Shorts: Sally Gardner and dyslexia
As a child, Sally Gardner was likened more to a sieve than a sponge. More information was lost than retained, and she was called a problem child, unteachable and lazy.
But there was a reason: Gardner had severe dyslexia, a lifelong learning disorder that typically manifests in reading, writing and spelling difficulties.
According to the Health Department's Child Assessment Service, the prevalence of dyslexia among children is between 9.7 per cent and 12.6 per cent. The condition in about 70 per cent of these is considered to be mild, 20 per cent to be moderate and 10 per cent severe.
Gardner's condition was considered severe. She was actually named Sarah, but she couldn't figure out whether the R or H came first, so her name was changed to Sally: S is like a snake, followed by a little A and two long lines, and a Y to catch it all. That, she could remember.
She was bumped from school to school, had few friends and eventually ended up in a school for "maladjusted" children. Her parents, both lawyers, were mystified. At age 11, she was finally diagnosed with dyslexia.
Miraculously, at 14, her condition took a U-turn. "I think that ... they'd given up on me and, without the pressure, I could finally read."
Gardner, now in her late 50s, is an award-winning novelist living in London. Her books have been translated into 22 languages, and she's sold more than 1.5 million copies in Britain. She'll be in town this weekend for the Hong Kong International Literary Festival festival.org.hk where she will conduct a special Come Read With Sally Gardner event for children and parents on Sunday.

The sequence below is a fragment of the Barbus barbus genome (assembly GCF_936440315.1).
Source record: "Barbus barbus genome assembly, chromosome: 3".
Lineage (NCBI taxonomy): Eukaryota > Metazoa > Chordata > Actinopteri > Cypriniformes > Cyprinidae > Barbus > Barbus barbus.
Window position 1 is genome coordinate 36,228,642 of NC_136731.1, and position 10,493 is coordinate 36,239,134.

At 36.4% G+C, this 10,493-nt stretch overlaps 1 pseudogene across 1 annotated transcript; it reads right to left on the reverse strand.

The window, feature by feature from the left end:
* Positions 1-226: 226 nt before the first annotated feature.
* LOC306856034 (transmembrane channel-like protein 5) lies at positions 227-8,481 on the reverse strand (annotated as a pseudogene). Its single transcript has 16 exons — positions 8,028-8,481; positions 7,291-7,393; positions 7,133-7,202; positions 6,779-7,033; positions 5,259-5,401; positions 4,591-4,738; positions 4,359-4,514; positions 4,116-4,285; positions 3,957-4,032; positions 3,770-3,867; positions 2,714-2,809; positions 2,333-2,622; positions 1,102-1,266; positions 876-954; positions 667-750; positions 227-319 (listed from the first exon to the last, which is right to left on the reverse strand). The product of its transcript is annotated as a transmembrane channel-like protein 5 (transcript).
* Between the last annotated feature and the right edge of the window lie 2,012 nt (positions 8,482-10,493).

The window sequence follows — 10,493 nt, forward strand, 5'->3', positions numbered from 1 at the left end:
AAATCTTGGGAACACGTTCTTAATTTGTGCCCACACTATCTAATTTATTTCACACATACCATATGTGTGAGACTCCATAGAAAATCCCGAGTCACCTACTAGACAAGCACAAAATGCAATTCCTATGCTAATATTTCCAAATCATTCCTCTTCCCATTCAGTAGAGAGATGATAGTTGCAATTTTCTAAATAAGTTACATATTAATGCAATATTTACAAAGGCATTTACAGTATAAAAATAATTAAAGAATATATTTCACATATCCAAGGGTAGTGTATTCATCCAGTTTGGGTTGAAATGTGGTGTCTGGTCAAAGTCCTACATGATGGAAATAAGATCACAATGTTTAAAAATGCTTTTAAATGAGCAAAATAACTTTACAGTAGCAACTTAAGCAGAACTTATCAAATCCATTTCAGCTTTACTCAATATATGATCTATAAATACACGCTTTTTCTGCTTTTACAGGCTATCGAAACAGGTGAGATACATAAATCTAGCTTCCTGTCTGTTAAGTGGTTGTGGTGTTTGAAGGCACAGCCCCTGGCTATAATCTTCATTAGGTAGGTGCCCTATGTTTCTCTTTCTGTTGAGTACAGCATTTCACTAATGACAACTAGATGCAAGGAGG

Gardner studied art at Central Saint Martins College of Art and Design, graduated with first class honours and joined Newcastle University Theatre Society, where she first worked as a theatre designer, then moved to costume design and illustration. She took to writing after having children.
Her first full-length novel, I, Coriander, won the Nestle Children's Book Prize Gold Award in 2005. Silver Blade, her sequel to 2007's The Red Necklace, was shortlisted for the Guardian Children's Fiction Prize in 2009. The Sunday Times called her an "idiosyncratic genius".
Just because you can't spell, it doesn't mean you can't write, Gardner says. Dyslexic people have very visual memories and make visual associations. She lists other famous accomplished dyslexics such as Albert Einstein, Pablo Picasso and Agatha Christie.
"I think of writing like singing: everyone has a voice, and then there's Adele. If you have a voice that soars above the rest, then it will soar, whether or not you have dyslexia," Gardner says. "I do think that dyslexic people have a heightened perception of their environment, and it contributes to my creativity."
The downside is the common misconception. "Other people's misinterpretation and impatience with dyslexia has been the hardest to handle, their underestimation of my abilities, assuming that I'm stupid when I'm not," she says.
To Gardner, what needs to change are the attitudes towards the condition and the education system.
"Non-dyslexic children could benefit from education that doesn't give one answer to one question but explores many answers to it," she says. "Education should be empowering, not disabling."